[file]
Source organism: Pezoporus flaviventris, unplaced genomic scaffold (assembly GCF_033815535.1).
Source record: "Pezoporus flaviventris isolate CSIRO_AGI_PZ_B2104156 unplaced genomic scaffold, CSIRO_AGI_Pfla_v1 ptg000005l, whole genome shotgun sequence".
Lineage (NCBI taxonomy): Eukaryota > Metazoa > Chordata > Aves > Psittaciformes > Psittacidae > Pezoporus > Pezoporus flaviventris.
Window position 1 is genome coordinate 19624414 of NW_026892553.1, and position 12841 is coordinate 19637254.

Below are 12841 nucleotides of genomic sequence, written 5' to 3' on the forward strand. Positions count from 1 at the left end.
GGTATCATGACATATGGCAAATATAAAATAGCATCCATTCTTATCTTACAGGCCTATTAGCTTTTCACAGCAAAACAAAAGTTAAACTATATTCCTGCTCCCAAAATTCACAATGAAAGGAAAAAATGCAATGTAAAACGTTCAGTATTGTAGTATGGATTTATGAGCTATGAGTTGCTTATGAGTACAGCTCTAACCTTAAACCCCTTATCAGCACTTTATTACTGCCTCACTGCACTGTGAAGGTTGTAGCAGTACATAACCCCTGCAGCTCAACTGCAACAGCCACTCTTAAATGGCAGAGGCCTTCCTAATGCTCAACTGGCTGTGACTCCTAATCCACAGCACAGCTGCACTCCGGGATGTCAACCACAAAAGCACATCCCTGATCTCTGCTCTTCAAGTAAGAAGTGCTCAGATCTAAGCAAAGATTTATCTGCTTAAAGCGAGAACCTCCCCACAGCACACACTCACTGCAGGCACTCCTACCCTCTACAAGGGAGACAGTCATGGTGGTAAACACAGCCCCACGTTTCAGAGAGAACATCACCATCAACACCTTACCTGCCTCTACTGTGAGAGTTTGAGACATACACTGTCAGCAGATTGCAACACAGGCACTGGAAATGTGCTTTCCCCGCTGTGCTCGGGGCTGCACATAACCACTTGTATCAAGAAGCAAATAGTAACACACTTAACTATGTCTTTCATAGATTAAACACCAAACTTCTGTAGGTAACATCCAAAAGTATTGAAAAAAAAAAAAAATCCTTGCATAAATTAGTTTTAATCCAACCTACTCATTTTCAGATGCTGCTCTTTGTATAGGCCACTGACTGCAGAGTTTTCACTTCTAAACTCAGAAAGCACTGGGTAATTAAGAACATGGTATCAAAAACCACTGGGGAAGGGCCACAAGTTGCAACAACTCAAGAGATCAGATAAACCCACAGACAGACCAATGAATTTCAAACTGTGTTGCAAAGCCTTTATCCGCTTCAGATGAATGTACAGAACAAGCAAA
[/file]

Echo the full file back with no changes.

Source organism: Pezoporus flaviventris, unplaced genomic scaffold (assembly GCF_033815535.1).
Source record: "Pezoporus flaviventris isolate CSIRO_AGI_PZ_B2104156 unplaced genomic scaffold, CSIRO_AGI_Pfla_v1 ptg000005l, whole genome shotgun sequence".
Lineage (NCBI taxonomy): Eukaryota > Metazoa > Chordata > Aves > Psittaciformes > Psittacidae > Pezoporus > Pezoporus flaviventris.
Window position 1 is genome coordinate 19624414 of NW_026892553.1, and position 12841 is coordinate 19637254.

Below are 12841 nucleotides of genomic sequence, written 5' to 3' on the forward strand. Positions count from 1 at the left end.
GGTATCATGACATATGGCAAATATAAAATAGCATCCATTCTTATCTTACAGGCCTATTAGCTTTTCACAGCAAAACAAAAGTTAAACTATATTCCTGCTCCCAAAATTCACAATGAAAGGAAAAAATGCAATGTAAAACGTTCAGTATTGTAGTATGGATTTATGAGCTATGAGTTGCTTATGAGTACAGCTCTAACCTTAAACCCCTTATCAGCACTTTATTACTGCCTCACTGCACTGTGAAGGTTGTAGCAGTACATAACCCCTGCAGCTCAACTGCAACAGCCACTCTTAAATGGCAGAGGCCTTCCTAATGCTCAACTGGCTGTGACTCCTAATCCACAGCACAGCTGCACTCCGGGATGTCAACCACAAAAGCACATCCCTGATCTCTGCTCTTCAAGTAAGAAGTGCTCAGATCTAAGCAAAGATTTATCTGCTTAAAGCGAGAACCTCCCCACAGCACACACTCACTGCAGGCACTCCTACCCTCTACAAGGGAGACAGTCATGGTGGTAAACACAGCCCCACGTTTCAGAGAGAACATCACCATCAACACCTTACCTGCCTCTACTGTGAGAGTTTGAGACATACACTGTCAGCAGATTGCAACACAGGCACTGGAAATGTGCTTTCCCCGCTGTGCTCGGGGCTGCACATAACCACTTGTATCAAGAAGCAAATAGTAACACACTTAACTATGTCTTTCATAGATTAAACACCAAACTTCTGTAGGTAACATCCAAAAGTATTGAAAAAAAAAAAAAATCCTTGCATAAATTAGTTTTAATCCAACCTACTCATTTTCAGATGCTGCTCTTTGTATAGGCCACTGACTGCAGAGTTTTCACTTCTAAACTCAGAAAGCACTGGGTAATTAAGAACATGGTATCAAAAACCACTGGGGAAGGGCCACAAGTTGCAACAACTCAAGAGATCAGATAAACCCACAGACAGACCAATGAATTTCAAACTGTGTTGCAAAGCCTTTATCCGCTTCAGATGAATGTACAGAACAAGCAAA